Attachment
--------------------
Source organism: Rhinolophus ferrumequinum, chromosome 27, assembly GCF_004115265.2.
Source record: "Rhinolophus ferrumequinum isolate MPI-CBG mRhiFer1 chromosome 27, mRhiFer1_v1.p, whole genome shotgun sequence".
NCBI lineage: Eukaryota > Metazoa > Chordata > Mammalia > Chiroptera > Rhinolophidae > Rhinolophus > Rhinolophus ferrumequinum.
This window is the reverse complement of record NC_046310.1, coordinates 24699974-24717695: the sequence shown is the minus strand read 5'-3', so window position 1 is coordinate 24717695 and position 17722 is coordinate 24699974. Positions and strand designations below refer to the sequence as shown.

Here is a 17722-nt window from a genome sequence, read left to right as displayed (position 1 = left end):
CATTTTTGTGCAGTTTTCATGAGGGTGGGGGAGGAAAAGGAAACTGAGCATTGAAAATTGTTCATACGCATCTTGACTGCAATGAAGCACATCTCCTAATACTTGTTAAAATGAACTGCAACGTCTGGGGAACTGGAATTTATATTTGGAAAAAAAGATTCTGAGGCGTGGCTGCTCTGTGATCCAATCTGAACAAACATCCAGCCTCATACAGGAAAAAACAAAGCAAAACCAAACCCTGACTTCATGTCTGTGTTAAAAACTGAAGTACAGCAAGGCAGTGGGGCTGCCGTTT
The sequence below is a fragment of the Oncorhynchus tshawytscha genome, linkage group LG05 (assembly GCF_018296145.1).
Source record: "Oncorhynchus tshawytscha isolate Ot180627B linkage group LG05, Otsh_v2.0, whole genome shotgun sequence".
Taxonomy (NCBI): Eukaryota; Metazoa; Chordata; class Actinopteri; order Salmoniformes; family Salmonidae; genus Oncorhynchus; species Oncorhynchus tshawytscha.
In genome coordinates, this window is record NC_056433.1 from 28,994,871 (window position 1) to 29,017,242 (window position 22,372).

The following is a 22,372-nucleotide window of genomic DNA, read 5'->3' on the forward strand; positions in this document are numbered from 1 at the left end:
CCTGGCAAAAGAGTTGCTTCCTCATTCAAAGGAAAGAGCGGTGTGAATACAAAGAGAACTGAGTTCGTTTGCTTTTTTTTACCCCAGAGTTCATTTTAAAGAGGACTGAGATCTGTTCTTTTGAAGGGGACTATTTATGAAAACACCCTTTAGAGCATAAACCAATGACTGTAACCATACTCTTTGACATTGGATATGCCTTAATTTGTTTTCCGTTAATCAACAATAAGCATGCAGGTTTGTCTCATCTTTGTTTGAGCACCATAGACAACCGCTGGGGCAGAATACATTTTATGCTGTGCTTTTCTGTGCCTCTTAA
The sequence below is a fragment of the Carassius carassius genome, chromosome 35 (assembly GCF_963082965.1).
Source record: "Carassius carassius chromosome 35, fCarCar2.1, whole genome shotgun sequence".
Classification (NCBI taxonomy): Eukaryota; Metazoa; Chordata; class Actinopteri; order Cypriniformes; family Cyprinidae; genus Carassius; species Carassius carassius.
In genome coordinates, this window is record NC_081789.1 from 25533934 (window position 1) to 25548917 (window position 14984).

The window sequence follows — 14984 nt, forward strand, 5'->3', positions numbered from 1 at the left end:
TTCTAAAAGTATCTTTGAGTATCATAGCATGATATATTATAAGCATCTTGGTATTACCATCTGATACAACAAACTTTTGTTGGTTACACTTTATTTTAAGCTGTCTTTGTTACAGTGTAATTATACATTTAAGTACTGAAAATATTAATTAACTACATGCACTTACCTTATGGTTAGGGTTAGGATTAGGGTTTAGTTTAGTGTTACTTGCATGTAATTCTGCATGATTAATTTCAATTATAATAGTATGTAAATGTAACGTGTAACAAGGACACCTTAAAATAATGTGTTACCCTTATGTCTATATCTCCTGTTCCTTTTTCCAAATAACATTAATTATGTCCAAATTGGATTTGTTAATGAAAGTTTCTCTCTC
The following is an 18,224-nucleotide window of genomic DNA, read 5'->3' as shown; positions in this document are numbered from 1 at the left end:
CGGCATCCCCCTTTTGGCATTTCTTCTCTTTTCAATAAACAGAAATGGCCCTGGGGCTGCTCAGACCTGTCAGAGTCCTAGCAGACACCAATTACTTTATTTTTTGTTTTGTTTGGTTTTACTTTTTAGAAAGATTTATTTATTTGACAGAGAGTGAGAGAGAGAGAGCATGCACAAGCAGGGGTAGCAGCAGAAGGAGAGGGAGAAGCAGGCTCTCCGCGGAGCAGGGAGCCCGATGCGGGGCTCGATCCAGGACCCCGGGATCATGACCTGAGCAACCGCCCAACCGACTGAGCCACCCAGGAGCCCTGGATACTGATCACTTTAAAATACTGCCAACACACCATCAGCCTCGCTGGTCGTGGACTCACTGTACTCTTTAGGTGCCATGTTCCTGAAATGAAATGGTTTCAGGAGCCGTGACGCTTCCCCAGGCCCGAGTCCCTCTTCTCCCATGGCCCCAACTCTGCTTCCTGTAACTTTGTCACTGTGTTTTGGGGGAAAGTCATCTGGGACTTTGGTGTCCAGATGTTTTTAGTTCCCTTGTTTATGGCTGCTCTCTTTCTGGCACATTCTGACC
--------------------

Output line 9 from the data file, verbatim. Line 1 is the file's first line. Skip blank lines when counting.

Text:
Taxonomy (NCBI): Eukaryota; Metazoa; Chordata; class Actinopteri; order Salmoniformes; family Salmonidae; genus Oncorhynchus; species Oncorhynchus tshawytscha.